Michael DeLeon started the non-profit, Steered Straight, after serving ten years in prison and two more in a halfway house for assorted crimes. DeLeon has decided to use his second chance to give back and teach students about real life.
Former Philadelphia Eagle Hank Poteat speaks to students at Cunningham Alternative School in Vineland, Monday Mar. 11, 2013, as part of the Steered Straight program to motivate youth to succeed.
NJ 101.5 Web / Radiocast
Press of Atlantic City Article
Students with serious at-home issues are not a new challenge, but some schools are dealing with extraordinary numbers of students who have or had a parent or close relative behind bars.
A Daily Journal Article
Steered Straight On The Christian Broadcasting Network (700 Club):
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Please share your story!! Here is the link to access the Steered Straight Social Community. This is where you can share your personal stories and experiences with the horrors of addiction. Please help us to spread the message that this is a very real problem in communities all accross the USA. Sign up today! Please share your story!!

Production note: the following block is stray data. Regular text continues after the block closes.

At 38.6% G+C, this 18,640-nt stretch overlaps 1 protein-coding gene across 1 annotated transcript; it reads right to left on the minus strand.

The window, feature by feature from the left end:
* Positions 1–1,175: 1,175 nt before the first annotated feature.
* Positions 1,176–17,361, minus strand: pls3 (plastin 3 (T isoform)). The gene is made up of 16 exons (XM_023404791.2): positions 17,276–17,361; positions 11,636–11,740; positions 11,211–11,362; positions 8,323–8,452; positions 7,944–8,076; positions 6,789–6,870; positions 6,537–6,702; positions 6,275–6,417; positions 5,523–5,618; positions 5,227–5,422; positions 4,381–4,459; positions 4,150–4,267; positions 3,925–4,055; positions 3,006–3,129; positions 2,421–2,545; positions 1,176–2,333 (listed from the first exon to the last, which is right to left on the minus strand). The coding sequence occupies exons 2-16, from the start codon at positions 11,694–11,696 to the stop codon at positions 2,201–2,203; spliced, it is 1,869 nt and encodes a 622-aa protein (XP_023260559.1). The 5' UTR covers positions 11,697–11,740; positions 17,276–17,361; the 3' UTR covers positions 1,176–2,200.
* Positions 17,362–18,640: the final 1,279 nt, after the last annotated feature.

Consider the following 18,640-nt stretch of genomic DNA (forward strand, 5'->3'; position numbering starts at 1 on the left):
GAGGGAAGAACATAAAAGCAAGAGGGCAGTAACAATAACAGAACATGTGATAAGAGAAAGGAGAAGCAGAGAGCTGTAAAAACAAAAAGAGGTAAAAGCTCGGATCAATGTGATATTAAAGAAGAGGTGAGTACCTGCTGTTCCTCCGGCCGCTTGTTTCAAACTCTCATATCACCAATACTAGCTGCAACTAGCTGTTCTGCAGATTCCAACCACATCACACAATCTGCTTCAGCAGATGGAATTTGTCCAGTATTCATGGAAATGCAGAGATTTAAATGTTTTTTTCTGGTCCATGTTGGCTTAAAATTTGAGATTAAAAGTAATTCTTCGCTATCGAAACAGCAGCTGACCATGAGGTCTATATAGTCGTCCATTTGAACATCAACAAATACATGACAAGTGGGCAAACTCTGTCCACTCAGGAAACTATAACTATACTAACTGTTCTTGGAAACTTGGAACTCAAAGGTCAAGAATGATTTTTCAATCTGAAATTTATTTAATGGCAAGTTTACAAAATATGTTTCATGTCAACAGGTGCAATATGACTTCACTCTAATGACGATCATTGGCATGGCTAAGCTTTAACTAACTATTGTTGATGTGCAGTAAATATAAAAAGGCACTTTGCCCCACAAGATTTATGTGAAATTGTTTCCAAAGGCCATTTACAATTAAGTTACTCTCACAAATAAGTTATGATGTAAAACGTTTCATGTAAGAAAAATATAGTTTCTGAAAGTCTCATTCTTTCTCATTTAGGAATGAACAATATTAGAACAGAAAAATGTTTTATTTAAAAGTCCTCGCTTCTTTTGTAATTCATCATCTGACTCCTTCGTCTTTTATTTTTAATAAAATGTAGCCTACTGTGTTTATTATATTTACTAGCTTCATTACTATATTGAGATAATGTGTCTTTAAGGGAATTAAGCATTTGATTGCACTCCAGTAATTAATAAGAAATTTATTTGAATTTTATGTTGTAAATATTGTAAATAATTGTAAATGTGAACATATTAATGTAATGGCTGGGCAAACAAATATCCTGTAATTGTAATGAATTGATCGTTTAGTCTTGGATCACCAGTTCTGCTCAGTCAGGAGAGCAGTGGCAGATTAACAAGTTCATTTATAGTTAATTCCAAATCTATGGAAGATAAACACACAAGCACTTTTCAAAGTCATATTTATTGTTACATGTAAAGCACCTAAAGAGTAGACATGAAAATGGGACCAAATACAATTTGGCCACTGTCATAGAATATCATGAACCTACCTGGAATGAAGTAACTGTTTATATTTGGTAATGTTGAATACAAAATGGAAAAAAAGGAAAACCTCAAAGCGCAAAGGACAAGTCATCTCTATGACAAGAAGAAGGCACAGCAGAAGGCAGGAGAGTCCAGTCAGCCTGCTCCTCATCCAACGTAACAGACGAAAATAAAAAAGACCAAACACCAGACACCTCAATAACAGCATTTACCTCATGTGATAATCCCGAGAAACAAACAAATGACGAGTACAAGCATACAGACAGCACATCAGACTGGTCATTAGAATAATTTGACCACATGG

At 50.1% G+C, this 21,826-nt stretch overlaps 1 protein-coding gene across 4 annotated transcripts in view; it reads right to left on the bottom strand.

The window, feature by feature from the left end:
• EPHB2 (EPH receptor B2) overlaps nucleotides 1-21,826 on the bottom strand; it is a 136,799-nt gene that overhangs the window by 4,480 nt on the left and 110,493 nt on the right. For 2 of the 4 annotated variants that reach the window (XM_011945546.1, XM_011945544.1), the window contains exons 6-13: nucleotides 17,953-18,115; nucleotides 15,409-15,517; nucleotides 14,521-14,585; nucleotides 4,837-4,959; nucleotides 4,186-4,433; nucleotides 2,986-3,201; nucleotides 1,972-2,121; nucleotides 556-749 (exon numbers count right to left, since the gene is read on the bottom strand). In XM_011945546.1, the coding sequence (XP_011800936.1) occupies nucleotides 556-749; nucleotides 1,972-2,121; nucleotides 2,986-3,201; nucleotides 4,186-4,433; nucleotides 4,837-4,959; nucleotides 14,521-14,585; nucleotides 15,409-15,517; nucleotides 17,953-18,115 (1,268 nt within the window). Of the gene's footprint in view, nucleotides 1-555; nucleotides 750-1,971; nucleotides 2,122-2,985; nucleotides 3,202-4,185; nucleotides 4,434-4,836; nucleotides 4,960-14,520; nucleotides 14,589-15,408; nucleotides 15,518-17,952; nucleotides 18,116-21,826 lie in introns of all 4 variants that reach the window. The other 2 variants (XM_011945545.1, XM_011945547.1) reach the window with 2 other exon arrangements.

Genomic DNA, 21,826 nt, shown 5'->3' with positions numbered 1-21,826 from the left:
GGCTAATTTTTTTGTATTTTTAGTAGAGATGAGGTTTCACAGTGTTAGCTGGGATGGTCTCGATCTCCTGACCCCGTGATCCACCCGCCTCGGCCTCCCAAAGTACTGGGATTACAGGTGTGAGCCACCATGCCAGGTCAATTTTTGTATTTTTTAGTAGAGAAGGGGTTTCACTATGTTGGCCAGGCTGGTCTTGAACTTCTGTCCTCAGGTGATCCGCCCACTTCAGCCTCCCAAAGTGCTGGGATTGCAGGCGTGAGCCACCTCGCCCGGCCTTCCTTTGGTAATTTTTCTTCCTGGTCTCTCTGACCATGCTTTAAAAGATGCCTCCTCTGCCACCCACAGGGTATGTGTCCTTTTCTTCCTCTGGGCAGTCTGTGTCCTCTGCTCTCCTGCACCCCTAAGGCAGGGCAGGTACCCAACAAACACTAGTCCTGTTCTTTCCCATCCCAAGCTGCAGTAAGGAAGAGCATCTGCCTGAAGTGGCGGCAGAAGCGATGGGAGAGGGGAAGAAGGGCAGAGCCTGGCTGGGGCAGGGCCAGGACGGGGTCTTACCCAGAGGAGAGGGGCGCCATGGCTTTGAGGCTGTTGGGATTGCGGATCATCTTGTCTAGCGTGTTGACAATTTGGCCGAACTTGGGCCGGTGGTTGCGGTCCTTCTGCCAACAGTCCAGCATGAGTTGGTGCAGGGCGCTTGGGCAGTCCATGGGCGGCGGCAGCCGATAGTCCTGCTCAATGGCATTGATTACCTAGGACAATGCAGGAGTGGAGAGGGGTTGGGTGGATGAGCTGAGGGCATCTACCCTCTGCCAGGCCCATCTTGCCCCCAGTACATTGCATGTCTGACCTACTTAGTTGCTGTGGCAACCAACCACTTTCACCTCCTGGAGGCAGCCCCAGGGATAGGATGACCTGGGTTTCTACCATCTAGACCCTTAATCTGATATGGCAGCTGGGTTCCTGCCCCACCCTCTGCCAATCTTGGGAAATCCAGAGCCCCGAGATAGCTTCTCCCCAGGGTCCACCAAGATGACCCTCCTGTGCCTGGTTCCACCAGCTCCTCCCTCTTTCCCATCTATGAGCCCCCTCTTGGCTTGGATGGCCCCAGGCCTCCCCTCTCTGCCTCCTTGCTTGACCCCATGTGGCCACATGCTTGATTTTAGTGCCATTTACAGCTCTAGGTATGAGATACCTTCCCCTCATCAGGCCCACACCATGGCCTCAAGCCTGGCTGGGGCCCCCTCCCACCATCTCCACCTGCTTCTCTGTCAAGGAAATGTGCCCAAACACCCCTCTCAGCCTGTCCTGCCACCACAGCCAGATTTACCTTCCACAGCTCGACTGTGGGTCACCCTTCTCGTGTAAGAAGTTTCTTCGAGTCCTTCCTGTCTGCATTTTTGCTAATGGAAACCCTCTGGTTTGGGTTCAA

The Kids Are Dying Documentary can be ordered now. Presently Under Consideration by Leading Cable Networks, "Kids Are Dying" is the story of New Jersey's Growing Drug Overdose Epidemic, mostly from Heroin, and the Devastating Effects it is Having on Both Urban and Suburban Communities. Please Watch This Important Documentary and Please Share it With Everyone You Know!!
IT WILL ONLY BE AVAILABLE HERE. SO GET A COPY OF THIS IMPORTANT AND ENLIGHTENING DOCUMENTARY FOR A SMALL DONATION TODAY BY CLICKING HERE.
Kids Are Dying is a documentary program produced by Steered Straight Inc./Stay In Your Lane Media, Inc. It is our hope to raise awareness on the issues of young people losing their lives due to violence, gang violence and drug overdoses, as well as the severe impact it is having on families. We hope that you will share your stories with others who are experiencing these same tragic life events. You can share you stories in the Steered Straight Social Community as a blog or in a forum. You will aslo be able to post video and pictures. Thank you in advance for your time and support in spreading this message.
This is the most damaging health crisis facing our Nation. The only way to solve this problem is through collaboration - Law Enforcement can’t solve this, Educators, Social Service Agencies, Parents - We must solve this as a Village. We Must ALL solve this problem…Together! ALL at the same table. Please Visit Our Solutions Page (Click Here).